Thank you for your comment Ah Kua. I wouldn’t say that Pan-Africanism failed necessarily because the Pan-African movement was deliberately sabotaged in the 1960s and 1970s. I also wouldn’t say that black communities around the world are isolated. There are numerous Pan-African organizations operating around the world such as the All-African People’s Revolutionary Party, Africans Rising, the Emancipation Support Committee, and the Federation of Afrikan Liberation. There are also Black Lives Matter chapters in Brazil, so Pan-Africanism isn’t a utopian goal. For many of us in the Pan-African struggle it’s something that we are actively engaged in right now, so we don’t see it as a far-off thing.

Togo’s problem is directly connected to the problem of African Americans. As I explain in this very article, the American government is taking resources and giving it to the regime in Togo. The ADOS movement is concerned with tangibles, but many haven’t made the connection that a major reason why the American government doesn’t provide tangibles for poor and working class African Americans is because the American government is busy spending trillions of dollars to support its imperialistic policies, which are often aimed at African people around the world. In the 1960s Malcolm X spoke about how American taxpayers were made to finance the oppression of the Congolese people and that has not changed. African Americans are still being taxed to support the oppression of people on the African continent.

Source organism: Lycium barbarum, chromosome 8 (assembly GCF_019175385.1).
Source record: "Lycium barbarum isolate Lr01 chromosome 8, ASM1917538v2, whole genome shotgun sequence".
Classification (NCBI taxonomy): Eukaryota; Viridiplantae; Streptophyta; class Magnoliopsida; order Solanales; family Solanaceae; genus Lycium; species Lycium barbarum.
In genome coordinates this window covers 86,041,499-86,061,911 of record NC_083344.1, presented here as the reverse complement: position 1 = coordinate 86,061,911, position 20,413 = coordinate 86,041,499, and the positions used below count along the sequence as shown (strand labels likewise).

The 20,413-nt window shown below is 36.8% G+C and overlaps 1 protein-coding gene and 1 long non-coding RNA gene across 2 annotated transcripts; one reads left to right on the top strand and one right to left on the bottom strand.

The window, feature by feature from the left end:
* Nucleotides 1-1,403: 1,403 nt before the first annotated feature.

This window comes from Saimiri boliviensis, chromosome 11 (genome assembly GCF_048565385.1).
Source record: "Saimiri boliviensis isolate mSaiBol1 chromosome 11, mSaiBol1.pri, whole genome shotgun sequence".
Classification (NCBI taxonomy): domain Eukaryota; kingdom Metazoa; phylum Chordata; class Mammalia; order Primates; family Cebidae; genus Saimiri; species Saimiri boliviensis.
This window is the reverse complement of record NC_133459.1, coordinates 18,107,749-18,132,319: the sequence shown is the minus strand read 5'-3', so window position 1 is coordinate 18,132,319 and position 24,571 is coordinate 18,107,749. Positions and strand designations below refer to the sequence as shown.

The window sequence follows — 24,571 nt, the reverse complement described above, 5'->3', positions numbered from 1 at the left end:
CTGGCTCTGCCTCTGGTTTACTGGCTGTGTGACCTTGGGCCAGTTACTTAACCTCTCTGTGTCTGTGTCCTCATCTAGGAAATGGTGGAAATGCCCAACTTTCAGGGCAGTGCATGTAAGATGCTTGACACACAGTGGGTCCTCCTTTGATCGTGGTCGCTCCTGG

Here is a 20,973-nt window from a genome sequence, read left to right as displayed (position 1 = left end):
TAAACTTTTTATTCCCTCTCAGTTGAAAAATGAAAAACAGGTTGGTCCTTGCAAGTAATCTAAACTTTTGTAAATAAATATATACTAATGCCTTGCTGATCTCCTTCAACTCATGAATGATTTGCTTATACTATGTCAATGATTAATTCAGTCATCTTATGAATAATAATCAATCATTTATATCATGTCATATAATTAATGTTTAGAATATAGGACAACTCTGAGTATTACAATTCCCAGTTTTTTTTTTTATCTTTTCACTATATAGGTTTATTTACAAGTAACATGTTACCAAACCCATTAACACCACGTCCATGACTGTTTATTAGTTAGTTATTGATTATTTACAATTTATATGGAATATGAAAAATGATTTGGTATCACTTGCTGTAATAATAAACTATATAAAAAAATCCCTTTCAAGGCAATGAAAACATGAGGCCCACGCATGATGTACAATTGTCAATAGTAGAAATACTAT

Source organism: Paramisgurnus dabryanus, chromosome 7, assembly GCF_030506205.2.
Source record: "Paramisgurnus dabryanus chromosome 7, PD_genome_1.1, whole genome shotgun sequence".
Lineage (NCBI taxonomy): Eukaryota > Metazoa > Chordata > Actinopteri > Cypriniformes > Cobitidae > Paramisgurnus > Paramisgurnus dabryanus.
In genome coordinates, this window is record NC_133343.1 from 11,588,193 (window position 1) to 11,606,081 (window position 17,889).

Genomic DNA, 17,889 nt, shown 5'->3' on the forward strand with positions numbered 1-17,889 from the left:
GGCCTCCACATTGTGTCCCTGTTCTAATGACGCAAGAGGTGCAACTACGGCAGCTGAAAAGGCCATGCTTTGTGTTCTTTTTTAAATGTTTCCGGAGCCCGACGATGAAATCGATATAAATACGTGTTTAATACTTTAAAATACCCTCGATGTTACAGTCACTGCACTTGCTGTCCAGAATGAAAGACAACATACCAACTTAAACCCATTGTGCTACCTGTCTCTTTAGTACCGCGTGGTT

Aside from that, there is also the fact that many of the activists who are involved in the struggle in Togo are Pan-Africanists who are engaged in other struggles as well, so it’s not as though Togolese are only focusing on their own issues. Many of the activists in Togo recognize that Togo’s struggle is connected to the larger struggle of African people around the world. So as I said, there is a very real Pan-African struggle which some of us are actively engaged in on multiple fronts because we recognize that this is all interconnected.

Dwayne Wong (Omowale) is a Guyanese born Pan-Africanist, author, and law student.

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